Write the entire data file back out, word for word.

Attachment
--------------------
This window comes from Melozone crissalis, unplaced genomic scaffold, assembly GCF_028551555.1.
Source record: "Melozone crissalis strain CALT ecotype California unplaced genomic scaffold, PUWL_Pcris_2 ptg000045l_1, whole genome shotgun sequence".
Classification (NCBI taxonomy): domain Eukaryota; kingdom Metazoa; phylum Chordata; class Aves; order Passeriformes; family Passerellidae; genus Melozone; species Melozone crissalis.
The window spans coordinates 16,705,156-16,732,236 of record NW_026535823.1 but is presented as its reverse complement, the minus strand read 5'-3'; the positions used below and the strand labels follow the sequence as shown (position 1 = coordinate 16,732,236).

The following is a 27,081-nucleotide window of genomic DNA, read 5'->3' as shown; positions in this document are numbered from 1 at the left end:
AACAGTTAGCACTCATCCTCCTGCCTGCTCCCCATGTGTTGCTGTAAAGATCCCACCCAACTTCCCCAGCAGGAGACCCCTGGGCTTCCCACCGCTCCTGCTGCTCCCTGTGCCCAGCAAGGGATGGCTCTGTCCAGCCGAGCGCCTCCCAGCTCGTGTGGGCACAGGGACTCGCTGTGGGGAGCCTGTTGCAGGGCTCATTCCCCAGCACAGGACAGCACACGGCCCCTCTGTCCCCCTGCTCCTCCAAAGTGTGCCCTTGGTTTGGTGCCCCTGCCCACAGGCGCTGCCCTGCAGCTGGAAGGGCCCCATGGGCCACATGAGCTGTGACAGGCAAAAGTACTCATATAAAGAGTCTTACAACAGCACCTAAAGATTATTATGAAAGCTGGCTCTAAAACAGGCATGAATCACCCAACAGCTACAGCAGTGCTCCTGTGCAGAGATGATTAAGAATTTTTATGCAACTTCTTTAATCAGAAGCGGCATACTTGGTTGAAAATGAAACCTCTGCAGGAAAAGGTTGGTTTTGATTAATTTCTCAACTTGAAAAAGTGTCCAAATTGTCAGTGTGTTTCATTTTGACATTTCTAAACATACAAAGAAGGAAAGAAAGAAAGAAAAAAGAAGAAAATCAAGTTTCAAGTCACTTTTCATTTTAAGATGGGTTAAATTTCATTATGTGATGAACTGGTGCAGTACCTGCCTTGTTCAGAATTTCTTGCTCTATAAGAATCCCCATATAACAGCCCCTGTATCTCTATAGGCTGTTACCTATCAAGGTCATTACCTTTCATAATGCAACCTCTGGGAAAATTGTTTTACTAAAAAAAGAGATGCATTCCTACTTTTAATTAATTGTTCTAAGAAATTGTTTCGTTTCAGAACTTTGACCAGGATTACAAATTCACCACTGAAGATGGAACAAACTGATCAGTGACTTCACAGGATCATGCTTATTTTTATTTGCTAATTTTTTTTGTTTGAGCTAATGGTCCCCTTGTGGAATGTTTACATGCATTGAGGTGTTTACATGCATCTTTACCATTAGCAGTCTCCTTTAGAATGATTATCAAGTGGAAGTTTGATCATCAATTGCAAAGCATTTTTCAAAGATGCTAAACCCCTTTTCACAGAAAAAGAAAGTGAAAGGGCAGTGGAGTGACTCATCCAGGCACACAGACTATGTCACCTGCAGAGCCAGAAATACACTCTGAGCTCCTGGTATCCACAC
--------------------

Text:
This window comes from Melozone crissalis, unplaced genomic scaffold, assembly GCF_028551555.1.
Source record: "Melozone crissalis strain CALT ecotype California unplaced genomic scaffold, PUWL_Pcris_2 ptg000045l_1, whole genome shotgun sequence".
Classification (NCBI taxonomy): domain Eukaryota; kingdom Metazoa; phylum Chordata; class Aves; order Passeriformes; family Passerellidae; genus Melozone; species Melozone crissalis.
The window spans coordinates 16,705,156-16,732,236 of record NW_026535823.1 but is presented as its reverse complement, the minus strand read 5'-3'; the positions used below and the strand labels follow the sequence as shown (position 1 = coordinate 16,732,236).

The following is a 27,081-nucleotide window of genomic DNA, read 5'->3' as shown; positions in this document are numbered from 1 at the left end:
AACAGTTAGCACTCATCCTCCTGCCTGCTCCCCATGTGTTGCTGTAAAGATCCCACCCAACTTCCCCAGCAGGAGACCCCTGGGCTTCCCACCGCTCCTGCTGCTCCCTGTGCCCAGCAAGGGATGGCTCTGTCCAGCCGAGCGCCTCCCAGCTCGTGTGGGCACAGGGACTCGCTGTGGGGAGCCTGTTGCAGGGCTCATTCCCCAGCACAGGACAGCACACGGCCCCTCTGTCCCCCTGCTCCTCCAAAGTGTGCCCTTGGTTTGGTGCCCCTGCCCACAGGCGCTGCCCTGCAGCTGGAAGGGCCCCATGGGCCACATGAGCTGTGACAGGCAAAAGTACTCATATAAAGAGTCTTACAACAGCACCTAAAGATTATTATGAAAGCTGGCTCTAAAACAGGCATGAATCACCCAACAGCTACAGCAGTGCTCCTGTGCAGAGATGATTAAGAATTTTTATGCAACTTCTTTAATCAGAAGCGGCATACTTGGTTGAAAATGAAACCTCTGCAGGAAAAGGTTGGTTTTGATTAATTTCTCAACTTGAAAAAGTGTCCAAATTGTCAGTGTGTTTCATTTTGACATTTCTAAACATACAAAGAAGGAAAGAAAGAAAGAAAAAAGAAGAAAATCAAGTTTCAAGTCACTTTTCATTTTAAGATGGGTTAAATTTCATTATGTGATGAACTGGTGCAGTACCTGCCTTGTTCAGAATTTCTTGCTCTATAAGAATCCCCATATAACAGCCCCTGTATCTCTATAGGCTGTTACCTATCAAGGTCATTACCTTTCATAATGCAACCTCTGGGAAAATTGTTTTACTAAAAAAAGAGATGCATTCCTACTTTTAATTAATTGTTCTAAGAAATTGTTTCGTTTCAGAACTTTGACCAGGATTACAAATTCACCACTGAAGATGGAACAAACTGATCAGTGACTTCACAGGATCATGCTTATTTTTATTTGCTAATTTTTTTTGTTTGAGCTAATGGTCCCCTTGTGGAATGTTTACATGCATTGAGGTGTTTACATGCATCTTTACCATTAGCAGTCTCCTTTAGAATGATTATCAAGTGGAAGTTTGATCATCAATTGCAAAGCATTTTTCAAAGATGCTAAACCCCTTTTCACAGAAAAAGAAAGTGAAAGGGCAGTGGAGTGACTCATCCAGGCACACAGACTATGTCACCTGCAGAGCCAGAAATACACTCTGAGCTCCTGGTATCCACAC